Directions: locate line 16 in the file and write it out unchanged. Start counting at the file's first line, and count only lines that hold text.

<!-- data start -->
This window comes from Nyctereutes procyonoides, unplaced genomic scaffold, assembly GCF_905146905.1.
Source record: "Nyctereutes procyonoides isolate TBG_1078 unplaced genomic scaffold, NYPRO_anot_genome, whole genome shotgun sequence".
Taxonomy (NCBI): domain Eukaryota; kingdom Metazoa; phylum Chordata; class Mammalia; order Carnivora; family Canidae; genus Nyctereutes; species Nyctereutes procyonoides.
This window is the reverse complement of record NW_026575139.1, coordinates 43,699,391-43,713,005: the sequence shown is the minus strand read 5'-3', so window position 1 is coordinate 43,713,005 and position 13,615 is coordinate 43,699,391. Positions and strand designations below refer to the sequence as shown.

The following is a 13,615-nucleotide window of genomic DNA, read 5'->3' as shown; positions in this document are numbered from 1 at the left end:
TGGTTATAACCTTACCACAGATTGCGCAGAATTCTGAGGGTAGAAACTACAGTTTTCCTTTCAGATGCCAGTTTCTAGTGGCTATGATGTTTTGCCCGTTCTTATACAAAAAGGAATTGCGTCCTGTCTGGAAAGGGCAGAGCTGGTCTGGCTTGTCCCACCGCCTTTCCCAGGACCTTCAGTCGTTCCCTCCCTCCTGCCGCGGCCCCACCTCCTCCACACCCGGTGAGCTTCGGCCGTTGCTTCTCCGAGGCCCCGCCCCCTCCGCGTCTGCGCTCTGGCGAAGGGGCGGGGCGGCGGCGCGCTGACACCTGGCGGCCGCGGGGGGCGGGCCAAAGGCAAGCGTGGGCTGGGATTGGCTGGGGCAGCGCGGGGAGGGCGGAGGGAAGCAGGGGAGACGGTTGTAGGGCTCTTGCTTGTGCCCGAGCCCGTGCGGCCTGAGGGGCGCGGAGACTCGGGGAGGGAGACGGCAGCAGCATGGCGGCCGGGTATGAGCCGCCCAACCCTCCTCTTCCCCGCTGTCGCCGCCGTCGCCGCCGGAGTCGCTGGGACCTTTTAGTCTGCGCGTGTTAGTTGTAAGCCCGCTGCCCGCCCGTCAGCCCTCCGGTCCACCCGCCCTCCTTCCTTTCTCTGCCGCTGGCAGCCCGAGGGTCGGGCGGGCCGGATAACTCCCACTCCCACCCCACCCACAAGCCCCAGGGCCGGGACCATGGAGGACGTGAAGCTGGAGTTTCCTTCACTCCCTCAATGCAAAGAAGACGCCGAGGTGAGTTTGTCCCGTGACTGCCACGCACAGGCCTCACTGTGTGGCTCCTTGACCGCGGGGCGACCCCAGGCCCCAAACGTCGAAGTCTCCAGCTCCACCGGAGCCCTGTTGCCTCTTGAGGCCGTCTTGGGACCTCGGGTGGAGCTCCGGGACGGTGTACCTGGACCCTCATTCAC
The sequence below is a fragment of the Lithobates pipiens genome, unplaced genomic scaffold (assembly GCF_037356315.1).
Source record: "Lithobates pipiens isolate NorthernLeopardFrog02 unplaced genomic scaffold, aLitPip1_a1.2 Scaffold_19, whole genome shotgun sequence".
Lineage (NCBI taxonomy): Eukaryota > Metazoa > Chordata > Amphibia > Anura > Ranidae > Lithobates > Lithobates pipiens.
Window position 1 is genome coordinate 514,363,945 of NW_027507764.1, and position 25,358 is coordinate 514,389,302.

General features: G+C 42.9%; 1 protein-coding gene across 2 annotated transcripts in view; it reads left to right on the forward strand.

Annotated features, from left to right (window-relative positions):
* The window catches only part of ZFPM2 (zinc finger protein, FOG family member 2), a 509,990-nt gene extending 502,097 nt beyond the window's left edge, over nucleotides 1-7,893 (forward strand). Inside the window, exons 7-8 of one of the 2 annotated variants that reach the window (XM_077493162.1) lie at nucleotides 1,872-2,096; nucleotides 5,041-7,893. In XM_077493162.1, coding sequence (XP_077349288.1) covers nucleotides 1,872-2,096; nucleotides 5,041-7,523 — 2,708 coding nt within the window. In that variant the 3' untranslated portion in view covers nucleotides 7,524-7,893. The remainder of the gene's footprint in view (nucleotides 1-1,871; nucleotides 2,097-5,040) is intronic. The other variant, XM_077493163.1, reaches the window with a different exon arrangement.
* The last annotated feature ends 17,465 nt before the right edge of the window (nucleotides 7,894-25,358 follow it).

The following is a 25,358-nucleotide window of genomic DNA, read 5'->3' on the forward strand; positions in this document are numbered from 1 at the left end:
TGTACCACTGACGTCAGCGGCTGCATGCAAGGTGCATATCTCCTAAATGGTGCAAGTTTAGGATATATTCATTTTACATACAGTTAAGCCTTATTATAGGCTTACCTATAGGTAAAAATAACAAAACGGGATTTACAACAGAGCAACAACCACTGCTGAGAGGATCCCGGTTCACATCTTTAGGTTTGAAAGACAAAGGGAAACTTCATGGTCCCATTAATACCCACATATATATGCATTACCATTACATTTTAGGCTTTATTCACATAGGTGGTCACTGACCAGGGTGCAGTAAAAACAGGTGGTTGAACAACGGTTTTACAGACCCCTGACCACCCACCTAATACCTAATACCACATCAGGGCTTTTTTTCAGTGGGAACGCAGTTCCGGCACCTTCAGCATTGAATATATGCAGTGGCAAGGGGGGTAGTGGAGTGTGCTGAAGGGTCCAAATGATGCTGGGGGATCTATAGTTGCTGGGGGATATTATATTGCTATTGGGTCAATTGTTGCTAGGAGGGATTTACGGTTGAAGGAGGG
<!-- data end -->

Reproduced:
TGTACCACTGACGTCAGCGGCTGCATGCAAGGTGCATATCTCCTAAATGGTGCAAGTTTAGGATATATTCATTTTACATACAGTTAAGCCTTATTATAGGCTTACCTATAGGTAAAAATAACAAAACGGGATTTACAACAGAGCAACAACCACTGCTGAGAGGATCCCGGTTCACATCTTTAGGTTTGAAAGACAAAGGGAAACTTCATGGTCCCATTAATACCCACATATATATGCATTACCATTACATTTTAGGCTTTATTCACATAGGTGGTCACTGACCAGGGTGCAGTAAAAACAGGTGGTTGAACAACGGTTTTACAGACCCCTGACCACCCACCTAATACCTAATACCACATCAGGGCTTTTTTTCAGTGGGAACGCAGTTCCGGCACCTTCAGCATTGAATATATGCAGTGGCAAGGGGGGTAGTGGAGTGTGCTGAAGGGTCCAAATGATGCTGGGGGATCTATAGTTGCTGGGGGATATTATATTGCTATTGGGTCAATTGTTGCTAGGAGGGATTTACGGTTGAAGGAGGG